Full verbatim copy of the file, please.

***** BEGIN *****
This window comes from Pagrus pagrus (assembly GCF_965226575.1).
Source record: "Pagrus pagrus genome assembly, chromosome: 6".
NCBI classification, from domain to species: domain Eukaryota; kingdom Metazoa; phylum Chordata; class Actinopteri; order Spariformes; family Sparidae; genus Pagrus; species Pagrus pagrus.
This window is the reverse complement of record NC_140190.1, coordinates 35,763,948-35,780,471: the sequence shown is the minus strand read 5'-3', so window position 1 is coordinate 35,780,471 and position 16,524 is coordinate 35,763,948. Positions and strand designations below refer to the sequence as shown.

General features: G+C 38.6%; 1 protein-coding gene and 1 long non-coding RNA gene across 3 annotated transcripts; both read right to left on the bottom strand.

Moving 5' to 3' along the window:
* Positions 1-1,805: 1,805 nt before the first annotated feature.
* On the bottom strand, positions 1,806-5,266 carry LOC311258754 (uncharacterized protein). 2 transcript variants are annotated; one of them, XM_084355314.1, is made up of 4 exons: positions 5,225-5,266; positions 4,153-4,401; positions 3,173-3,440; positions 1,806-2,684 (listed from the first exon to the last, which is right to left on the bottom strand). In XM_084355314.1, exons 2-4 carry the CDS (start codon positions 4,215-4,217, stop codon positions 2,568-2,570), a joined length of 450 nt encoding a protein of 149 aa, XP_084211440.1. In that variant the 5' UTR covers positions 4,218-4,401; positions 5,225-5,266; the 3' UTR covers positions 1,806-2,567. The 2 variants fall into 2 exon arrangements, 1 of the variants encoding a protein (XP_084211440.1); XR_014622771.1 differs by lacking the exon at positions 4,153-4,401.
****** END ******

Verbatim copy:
This window comes from Pagrus pagrus (assembly GCF_965226575.1).
Source record: "Pagrus pagrus genome assembly, chromosome: 6".
NCBI classification, from domain to species: domain Eukaryota; kingdom Metazoa; phylum Chordata; class Actinopteri; order Spariformes; family Sparidae; genus Pagrus; species Pagrus pagrus.
This window is the reverse complement of record NC_140190.1, coordinates 35,763,948-35,780,471: the sequence shown is the minus strand read 5'-3', so window position 1 is coordinate 35,780,471 and position 16,524 is coordinate 35,763,948. Positions and strand designations below refer to the sequence as shown.

General features: G+C 38.6%; 1 protein-coding gene and 1 long non-coding RNA gene across 3 annotated transcripts; both read right to left on the bottom strand.

Moving 5' to 3' along the window:
* Positions 1-1,805: 1,805 nt before the first annotated feature.
* On the bottom strand, positions 1,806-5,266 carry LOC311258754 (uncharacterized protein). 2 transcript variants are annotated; one of them, XM_084355314.1, is made up of 4 exons: positions 5,225-5,266; positions 4,153-4,401; positions 3,173-3,440; positions 1,806-2,684 (listed from the first exon to the last, which is right to left on the bottom strand). In XM_084355314.1, exons 2-4 carry the CDS (start codon positions 4,215-4,217, stop codon positions 2,568-2,570), a joined length of 450 nt encoding a protein of 149 aa, XP_084211440.1. In that variant the 5' UTR covers positions 4,218-4,401; positions 5,225-5,266; the 3' UTR covers positions 1,806-2,567. The 2 variants fall into 2 exon arrangements, 1 of the variants encoding a protein (XP_084211440.1); XR_014622771.1 differs by lacking the exon at positions 4,153-4,401.